Take the largest (and lightest) carry-on suitcase allowed, even if it’s only half full, and use that extra space to pack with goodies on the way home! Let’s face it, you’ll probably end up shopping on vacation (why not splurge on some souvenirs or clothes at the local market?) so you’ll end up with new items for your trip home and some new things to wear during your vacation days.
About Budget Airlines and Baggage Fees
Many airlines do allow you to take two carry-on items on board for free, but there are some that don’t.
While you may encounter more budget airlines when travelling overseas, such as Ryanair and easyJet, we do have a few of our own. It’s important to always check carry-on baggage guidelines when considering flying with a low-cost airline. Here are a few examples of low-cost airlines:
Swoop (WestJet’s low-fare carrier): Swoop only allows a free personal item for their passengers. In order for the baggage allowance to be free of charge, your luggage must fit under the seat in front of you. All other baggage is subject to additional fees. The cost of both a carry-on bag and a piece of checked luggage starts at C$35 and prices go up from there. The cost can be up to C$90 per item if you wait to pay for your luggage at the airport, so be sure to pay for your luggage online (preferably during your initial booking!). Find more details here.
Flair Air (airline based in Kelowna, B.C.): Essentially, the same goes for Flair. You can bring a personal item on the flight for free, but carry-on overhead luggage and checked baggage will cost you. Prices for carry-on bags start at C$36.75 and checked bags begin at C$31.50. Like with Swoop, you’ll pay a lot more at the airport (up to C$92), so try to book your luggage online. Find more details on Flair’s website.
Flying With Carry-On Luggage Only
In addition to avoiding baggage fees, flying with carry-on luggage only has some major perks. For example, you’ll save time before your flight. If you check-in online, download your boarding pass at home onto your mobile device and have no luggage to check, you can go straight to security when you get to the airport. Carry-on bags are also a blessing after your flight since you won’t have to wait at baggage claim for your luggage or worry about your items getting lost.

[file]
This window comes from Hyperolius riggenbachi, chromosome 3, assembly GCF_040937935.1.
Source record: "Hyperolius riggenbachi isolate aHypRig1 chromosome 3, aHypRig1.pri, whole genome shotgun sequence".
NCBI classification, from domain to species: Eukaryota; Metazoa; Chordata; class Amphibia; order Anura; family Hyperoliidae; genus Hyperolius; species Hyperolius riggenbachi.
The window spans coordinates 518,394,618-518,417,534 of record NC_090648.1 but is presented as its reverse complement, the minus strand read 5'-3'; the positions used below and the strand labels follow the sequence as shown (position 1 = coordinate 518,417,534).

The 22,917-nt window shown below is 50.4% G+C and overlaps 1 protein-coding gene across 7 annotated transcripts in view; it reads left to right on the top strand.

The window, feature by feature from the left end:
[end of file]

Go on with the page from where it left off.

But this tactic should be done with caution. If your carry-on luggage isn’t packed properly, or the correct size, you might end up having to check it at the airport (which as we’ve seen, is your priciest baggage option).
More about carry-on luggage and avoiding excess fees
- Check the carry-on size limits: Be sure to check what sizes your airline allows for carry-on luggage. In general, your personal item should fit under the seat in front of you and your carry-on item should be stowed in the overhead compartment. Oversized bags might be checked and you’ll have to pay oversized baggage fees on the spot.
- Make sure your carry-on isn’t over the weight limit: Take into account that an airline might weigh your carry-on item. While this isn’t common with major Canadian airlines, it’s something you should be sure to check on your airline’s baggage policy. This is especially important when travelling internationally. Air Canada and WestJet only ask that the bags are light enough for you can lift your luggage into the overhead bin without assistance.
- Bring carry-on friendly toiletries: In Canada, liquids, gels, and aerosols must be in 100 ml containers or less. Pack the containers together in one clear, resealable plastic bag, which can be no bigger than one litre. The best way to travel with your favourite toiletries in liquid form is to transfer them into reusable plastic bottles that are meant for air travel. You can find these at your local pharmacy or dollar store. And to avoid travelling with too many liquids, try bringing bars of soap and shampoo bars instead.
- Check for excess carry-on allowances: When travelling with children, there may be an extra allowance for a diaper bag, but always ask before arriving at the airport.
Nothing ruins your wanderlust mood at the airport like surprise baggage fees. Apply some of these tips when prepping for your next flight and you can avoid those excess baggage fees on your next trip.
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*Post updated August 19, 2019. Information and baggage fees are subject to change. Always check the baggage policy of the airline you’re flying with before booking your flight.